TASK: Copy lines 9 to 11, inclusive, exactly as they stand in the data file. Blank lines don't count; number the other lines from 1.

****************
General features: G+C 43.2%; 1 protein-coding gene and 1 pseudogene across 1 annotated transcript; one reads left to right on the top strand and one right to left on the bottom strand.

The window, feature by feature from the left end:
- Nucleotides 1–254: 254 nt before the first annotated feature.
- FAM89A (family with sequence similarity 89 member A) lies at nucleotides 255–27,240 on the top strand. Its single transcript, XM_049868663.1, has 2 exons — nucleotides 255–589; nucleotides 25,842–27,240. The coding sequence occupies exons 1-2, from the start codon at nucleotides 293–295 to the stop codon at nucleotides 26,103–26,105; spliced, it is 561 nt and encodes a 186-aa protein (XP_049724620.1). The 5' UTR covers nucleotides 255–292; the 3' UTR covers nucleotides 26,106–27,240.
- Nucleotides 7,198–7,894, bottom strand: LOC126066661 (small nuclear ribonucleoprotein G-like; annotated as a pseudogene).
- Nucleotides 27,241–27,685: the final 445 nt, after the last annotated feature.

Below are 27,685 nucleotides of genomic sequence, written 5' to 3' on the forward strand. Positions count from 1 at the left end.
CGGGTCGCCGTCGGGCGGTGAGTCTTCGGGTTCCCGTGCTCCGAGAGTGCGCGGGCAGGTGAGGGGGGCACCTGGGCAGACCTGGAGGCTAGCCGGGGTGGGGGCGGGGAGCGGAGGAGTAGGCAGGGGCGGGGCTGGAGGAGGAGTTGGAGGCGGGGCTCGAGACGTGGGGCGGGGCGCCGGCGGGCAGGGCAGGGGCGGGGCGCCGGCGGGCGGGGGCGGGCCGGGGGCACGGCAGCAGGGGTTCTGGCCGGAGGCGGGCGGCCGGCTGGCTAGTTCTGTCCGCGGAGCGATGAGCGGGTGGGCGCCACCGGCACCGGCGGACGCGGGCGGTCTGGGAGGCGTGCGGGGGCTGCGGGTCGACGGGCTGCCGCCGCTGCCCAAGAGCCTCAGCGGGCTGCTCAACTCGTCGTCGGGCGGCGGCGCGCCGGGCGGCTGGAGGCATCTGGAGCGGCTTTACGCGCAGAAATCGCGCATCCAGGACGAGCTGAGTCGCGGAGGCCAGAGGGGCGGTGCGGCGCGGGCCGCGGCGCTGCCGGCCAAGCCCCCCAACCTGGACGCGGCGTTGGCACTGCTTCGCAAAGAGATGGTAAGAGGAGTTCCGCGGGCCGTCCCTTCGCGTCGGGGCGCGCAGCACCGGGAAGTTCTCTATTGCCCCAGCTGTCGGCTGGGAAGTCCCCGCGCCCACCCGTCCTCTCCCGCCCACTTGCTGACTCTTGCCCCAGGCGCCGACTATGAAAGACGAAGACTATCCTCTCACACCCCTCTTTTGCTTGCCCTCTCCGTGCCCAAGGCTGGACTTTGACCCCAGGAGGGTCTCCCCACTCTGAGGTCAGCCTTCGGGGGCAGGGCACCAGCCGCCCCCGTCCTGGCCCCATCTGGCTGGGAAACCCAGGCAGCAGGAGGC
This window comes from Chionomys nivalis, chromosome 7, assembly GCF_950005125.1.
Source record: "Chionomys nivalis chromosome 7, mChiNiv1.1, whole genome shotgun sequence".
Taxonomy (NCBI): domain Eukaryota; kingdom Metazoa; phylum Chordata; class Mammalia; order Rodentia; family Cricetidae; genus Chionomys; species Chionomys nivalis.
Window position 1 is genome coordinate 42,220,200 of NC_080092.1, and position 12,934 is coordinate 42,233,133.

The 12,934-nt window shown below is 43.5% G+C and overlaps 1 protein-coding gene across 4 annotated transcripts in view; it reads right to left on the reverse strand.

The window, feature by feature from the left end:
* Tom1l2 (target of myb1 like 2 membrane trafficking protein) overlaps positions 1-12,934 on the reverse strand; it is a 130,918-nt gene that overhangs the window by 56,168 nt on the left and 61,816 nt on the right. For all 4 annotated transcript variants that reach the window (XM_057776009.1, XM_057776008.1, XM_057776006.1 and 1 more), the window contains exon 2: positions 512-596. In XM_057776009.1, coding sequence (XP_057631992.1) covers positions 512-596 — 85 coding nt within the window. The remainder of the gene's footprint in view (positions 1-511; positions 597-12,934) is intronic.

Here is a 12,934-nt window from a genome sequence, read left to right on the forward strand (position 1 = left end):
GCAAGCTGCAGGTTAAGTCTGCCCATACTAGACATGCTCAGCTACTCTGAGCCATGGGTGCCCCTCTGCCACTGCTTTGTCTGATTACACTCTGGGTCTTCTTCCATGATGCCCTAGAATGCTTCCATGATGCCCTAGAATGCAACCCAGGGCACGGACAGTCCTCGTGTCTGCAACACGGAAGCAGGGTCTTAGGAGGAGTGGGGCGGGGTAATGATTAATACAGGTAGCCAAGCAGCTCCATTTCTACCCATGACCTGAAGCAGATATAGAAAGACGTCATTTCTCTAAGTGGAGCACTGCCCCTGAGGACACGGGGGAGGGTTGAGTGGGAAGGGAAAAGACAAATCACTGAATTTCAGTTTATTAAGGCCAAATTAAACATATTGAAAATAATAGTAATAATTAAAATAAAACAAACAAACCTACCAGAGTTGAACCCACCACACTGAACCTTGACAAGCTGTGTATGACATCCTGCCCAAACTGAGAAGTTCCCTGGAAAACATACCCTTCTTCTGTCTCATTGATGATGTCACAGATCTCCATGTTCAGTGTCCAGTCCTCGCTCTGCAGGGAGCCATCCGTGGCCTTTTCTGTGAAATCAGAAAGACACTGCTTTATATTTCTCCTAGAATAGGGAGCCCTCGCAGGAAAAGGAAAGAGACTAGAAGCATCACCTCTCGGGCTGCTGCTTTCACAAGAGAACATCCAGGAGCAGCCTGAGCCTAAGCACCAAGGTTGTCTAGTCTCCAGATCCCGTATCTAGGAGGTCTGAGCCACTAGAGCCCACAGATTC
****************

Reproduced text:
This window comes from Chionomys nivalis, chromosome 7, assembly GCF_950005125.1.
Source record: "Chionomys nivalis chromosome 7, mChiNiv1.1, whole genome shotgun sequence".
Taxonomy (NCBI): domain Eukaryota; kingdom Metazoa; phylum Chordata; class Mammalia; order Rodentia; family Cricetidae; genus Chionomys; species Chionomys nivalis.